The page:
SAPNA NUNDLOLL

As part of the Covid-19 control measures, we’re being told to maintain a safe distance with other people we may encounter in public spaces. This varies from country to country. In Mauritius, and France, the recommendation is 1 m, and in Australia, it’s 1.50 m [1]. In the UK, where I am currently, government guidance, as I am writing this, is that we « can also go for a walk outdoors if [we] stay more than 2 metres from others » [2]. This is also the guidance from Johns Hopkins in the US [3].

Given the virulence of Covid-19 and its impact on our health services, these are testing times. It’s natural to be nervous, and when we are, it’s easy to get things wrong. Well-founded fears of catching the virus can lead us to be overly hostile in our avoidance of people who cross our paths. A defiant attitude, which can stem from ignorance or irresponsibility but also well-intended kindness, on the other hand, can lead us to lean in too much and put everyone at risk.

Measuring the distance intuitively and with reasonable accuracy is a helpful skill to have. We want to assess if (1) there’s enough space for everyone in the space we’re about to enter, (2) we’re far enough when we cross each other. With regards to safe physical distance guidelines, I will add here that in circulating spaces, where we’re mostly walking around rather that queueing, for instance between shopping aisles in a supermarket or in the streets, it’s probably easier to maintain 2 m rather than 1 m when there are people around, so I will focus on this distance first.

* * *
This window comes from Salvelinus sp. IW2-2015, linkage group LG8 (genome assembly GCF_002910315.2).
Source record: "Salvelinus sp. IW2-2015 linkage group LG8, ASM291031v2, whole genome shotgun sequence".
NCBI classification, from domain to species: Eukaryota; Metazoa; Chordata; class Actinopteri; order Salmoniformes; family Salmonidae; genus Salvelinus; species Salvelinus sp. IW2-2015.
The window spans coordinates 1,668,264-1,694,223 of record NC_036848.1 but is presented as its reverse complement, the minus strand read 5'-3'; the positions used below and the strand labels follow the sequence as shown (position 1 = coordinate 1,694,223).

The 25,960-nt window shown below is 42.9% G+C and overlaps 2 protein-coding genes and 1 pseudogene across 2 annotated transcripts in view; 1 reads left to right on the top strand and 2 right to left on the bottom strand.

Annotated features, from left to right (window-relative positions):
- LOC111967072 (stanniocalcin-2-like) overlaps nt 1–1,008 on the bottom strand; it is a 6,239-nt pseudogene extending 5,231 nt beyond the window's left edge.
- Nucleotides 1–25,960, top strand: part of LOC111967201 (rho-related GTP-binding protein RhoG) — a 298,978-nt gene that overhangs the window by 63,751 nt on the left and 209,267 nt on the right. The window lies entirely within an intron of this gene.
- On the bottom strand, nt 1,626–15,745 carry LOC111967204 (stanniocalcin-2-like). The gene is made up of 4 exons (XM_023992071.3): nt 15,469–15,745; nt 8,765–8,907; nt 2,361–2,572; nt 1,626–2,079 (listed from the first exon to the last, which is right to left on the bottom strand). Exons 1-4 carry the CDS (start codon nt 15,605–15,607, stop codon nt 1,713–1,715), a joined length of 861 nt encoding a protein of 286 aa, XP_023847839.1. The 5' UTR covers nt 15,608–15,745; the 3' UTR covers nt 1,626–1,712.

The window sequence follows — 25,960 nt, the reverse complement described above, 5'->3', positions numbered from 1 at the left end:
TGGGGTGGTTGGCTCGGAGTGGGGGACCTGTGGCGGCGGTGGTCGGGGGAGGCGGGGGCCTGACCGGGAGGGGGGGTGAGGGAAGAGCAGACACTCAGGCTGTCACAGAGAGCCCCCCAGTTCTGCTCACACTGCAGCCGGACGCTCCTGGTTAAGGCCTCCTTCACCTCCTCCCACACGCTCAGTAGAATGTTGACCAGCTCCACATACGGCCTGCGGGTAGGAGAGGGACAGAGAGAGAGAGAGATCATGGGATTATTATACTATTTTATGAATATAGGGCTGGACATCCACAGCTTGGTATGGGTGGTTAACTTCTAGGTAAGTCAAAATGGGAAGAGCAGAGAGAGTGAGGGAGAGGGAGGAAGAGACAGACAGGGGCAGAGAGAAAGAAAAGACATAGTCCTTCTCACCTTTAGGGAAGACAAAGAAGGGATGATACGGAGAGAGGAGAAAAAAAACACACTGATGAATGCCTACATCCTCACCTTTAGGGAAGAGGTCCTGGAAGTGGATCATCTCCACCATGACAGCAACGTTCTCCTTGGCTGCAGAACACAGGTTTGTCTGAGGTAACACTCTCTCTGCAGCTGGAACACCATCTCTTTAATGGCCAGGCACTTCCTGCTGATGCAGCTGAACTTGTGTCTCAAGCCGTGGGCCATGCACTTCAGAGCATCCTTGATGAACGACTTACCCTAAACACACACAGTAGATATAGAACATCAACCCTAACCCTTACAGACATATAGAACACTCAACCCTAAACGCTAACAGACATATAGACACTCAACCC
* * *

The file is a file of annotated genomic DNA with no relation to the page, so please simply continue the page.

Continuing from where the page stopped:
Remember Leonardo’s Da Vinci’s Vitruvian Man: the span of one’s arms equals one’s height. I’m 1.70 m (5 ft 5), so when I stretch out my arms, the distance between my fingertips is also 1.70 m.

Think of the taller people you know … and use them as a yardstick. Typically 1.80 m is the height of someone quite tall. My friend, Nico, is 1.80 m; it’s someone I know and whose height I’m familiar with. With his arms outstretched, faisant l’avion, I’ll consider giving Nico a bit of leeway, an extra hand, roughly 10 cm, either side, and there we are, roughly, at 2 m. I’ll call this distance 1 Nico. Think of someone whom you know who’s about that height and you have your estimate for 1 Nico or 2 m too. I could also use as reference my cousin Kavish S. (who is 2.20 m tall, I think), in which case my measure would have been 1 Kavish, but he might be too tall… So I’m sticking to Nico for now.

Survey, then navigate, the space. In Fig 2 and 3, for instance, if everyone or each family group were standing equidistant from each other, then you could fit in, in Fig 2 quite easily 1 Nico (or in fact, 1 Kavish) between them; and in Fig 4 considering the average height of the adults in the photo to be 1.65–1.70 m (again I’ve used my own height to compare), I estimate I can fit in, on average, just under 1 Nico between people.

These spaces are about safe for you to enter, although anywhere denser than what you see in Fig 4 will be unsafe, from a density perspective.